The market window for coal-fired electricity in the U.S. is closing faster than ever in a shift that is especially clear as autumn sets in.
From July through Oct. 5, renewables (utility-scale solar, wind and hydropower) generated more electricity than coal in the U.S. on nine days—easily topping the total of five days recorded over the entire second half of 2019. Renewables have now generated more electricity than coal on 131 days in 2020—more than three times the 2019 results and with some 80 days left in the year.
What’s more telling is the encroachment of renewable generation at both ends of the peak summer demand period. Last year, renewables didn’t top coal’s output until Oct. 19, well into the fall. This year, it happened on Sept. 19. Similarly, renewables only out-generated coal on three days in June 2019; this year, that happened 15 times, and as late as June 29.
THIS TRANSITION IS UNRELATED TO THE IMPACT OF THE CORONAVIRUS PANDEMIC. Rather, it can be traced directly to the steady buildout of solar and wind capacity being brought online nationwide, and to coal’s inability to compete economically with renewables. The U.S. now has 108 gigawatts (GW) of installed wind capacity, a 10% increase from a year ago, and more than 40GW of utility-scale solar, up 25% from last year.
From June through end August, wind generation rose 21.7% while solar output climbed 22.5%.
All this new capacity has sharply increased renewable energy generation. From June through the end of August, total U.S. wind generation rose 21.7% while solar output climbed 22.5%. With overall generation remaining essentially unchanged during the summer—it fell 0.3% in 2020 from a year earlier—something had to give, and what gave was demand for coal-fired electric generation, which fell 7.6% this summer compared to 2019.
Coal’s decline can be seen also in the daily summertime power markets, too, a development that further calls into question plans by some plant operators to run their plants seasonally. This summer, coal accounted for more than 25% of daily demand on only two days, and then just barely (25.1%). In contrast, coal topped the 25% level 16 times during 2019. Similarly, coal fell below 20% of daily demand only once in 2019, while it happened 23 times this summer. In short, the need for coal-fired power at both the daily and seasonal levels is fading fast.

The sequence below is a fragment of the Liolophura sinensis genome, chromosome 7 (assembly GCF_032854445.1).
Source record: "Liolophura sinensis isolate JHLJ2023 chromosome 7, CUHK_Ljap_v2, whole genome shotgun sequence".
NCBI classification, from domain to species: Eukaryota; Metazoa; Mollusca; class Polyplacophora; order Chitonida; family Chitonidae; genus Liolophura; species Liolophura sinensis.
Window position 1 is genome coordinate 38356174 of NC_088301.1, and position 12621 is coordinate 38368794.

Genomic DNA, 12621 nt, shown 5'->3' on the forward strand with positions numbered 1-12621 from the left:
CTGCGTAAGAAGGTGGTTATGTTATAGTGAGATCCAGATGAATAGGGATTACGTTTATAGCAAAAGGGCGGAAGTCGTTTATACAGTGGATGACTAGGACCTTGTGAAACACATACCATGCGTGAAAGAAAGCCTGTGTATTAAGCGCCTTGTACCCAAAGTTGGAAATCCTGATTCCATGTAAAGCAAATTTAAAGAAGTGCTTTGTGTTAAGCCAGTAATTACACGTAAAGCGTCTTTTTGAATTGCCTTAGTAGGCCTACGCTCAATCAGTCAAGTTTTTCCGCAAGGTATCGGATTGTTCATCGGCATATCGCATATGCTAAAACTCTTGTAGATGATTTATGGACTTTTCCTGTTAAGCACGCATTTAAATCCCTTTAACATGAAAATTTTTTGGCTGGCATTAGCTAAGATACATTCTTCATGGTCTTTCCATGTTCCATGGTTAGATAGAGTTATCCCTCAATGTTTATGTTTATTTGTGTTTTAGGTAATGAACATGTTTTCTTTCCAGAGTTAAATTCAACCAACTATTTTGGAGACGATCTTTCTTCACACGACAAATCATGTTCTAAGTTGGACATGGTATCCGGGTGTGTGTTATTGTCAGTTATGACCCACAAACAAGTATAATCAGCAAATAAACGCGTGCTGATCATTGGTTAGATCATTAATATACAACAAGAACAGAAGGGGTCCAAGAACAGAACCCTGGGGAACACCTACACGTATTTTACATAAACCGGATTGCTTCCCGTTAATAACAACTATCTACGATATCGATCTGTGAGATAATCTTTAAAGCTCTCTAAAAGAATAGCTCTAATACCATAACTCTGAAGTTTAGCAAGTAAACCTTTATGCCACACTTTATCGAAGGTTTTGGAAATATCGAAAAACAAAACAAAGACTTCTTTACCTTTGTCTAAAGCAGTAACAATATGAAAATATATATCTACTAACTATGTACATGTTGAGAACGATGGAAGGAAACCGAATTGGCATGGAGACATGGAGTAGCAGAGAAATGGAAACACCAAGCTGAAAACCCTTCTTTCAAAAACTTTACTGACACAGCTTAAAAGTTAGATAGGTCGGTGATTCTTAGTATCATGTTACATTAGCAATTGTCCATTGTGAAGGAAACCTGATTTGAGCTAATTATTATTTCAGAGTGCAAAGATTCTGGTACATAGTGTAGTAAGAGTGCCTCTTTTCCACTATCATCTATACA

COAL IS CLEARLY BECOMING THE MARGINAL GENERATION RESOURCE IN THE U.S.—a trend that is likely to accelerate over the next several years, given the significant amounts of new wind and solar capacity expected online. The American Wind Energy Association reports a record 25.3GW of wind capacity under construction and an additional 18.1GW in advanced development; the Solar Energy Industries Association sees the solar industry installing 100GW of new capacity from 2021 through 2025, 83GW of which will be utility-scale.
Utilities and independent power producers are fully aware of these trends, and it is no coincidence that the past few weeks have seen big companies such as Vistra, Ameren and Duke Energy making major announcements around new plans, or accelerating previous plans, for the collective retirement of more than a dozen coal plants across the U.S.
The data shows coal power’s economic viability continuing to shrink, and IEEFA expects many more of these kinds of announcements to come.
Seth Feaster is an IEEFA data analyst.
Dennis Wamsted is an IEEFA energy analyst.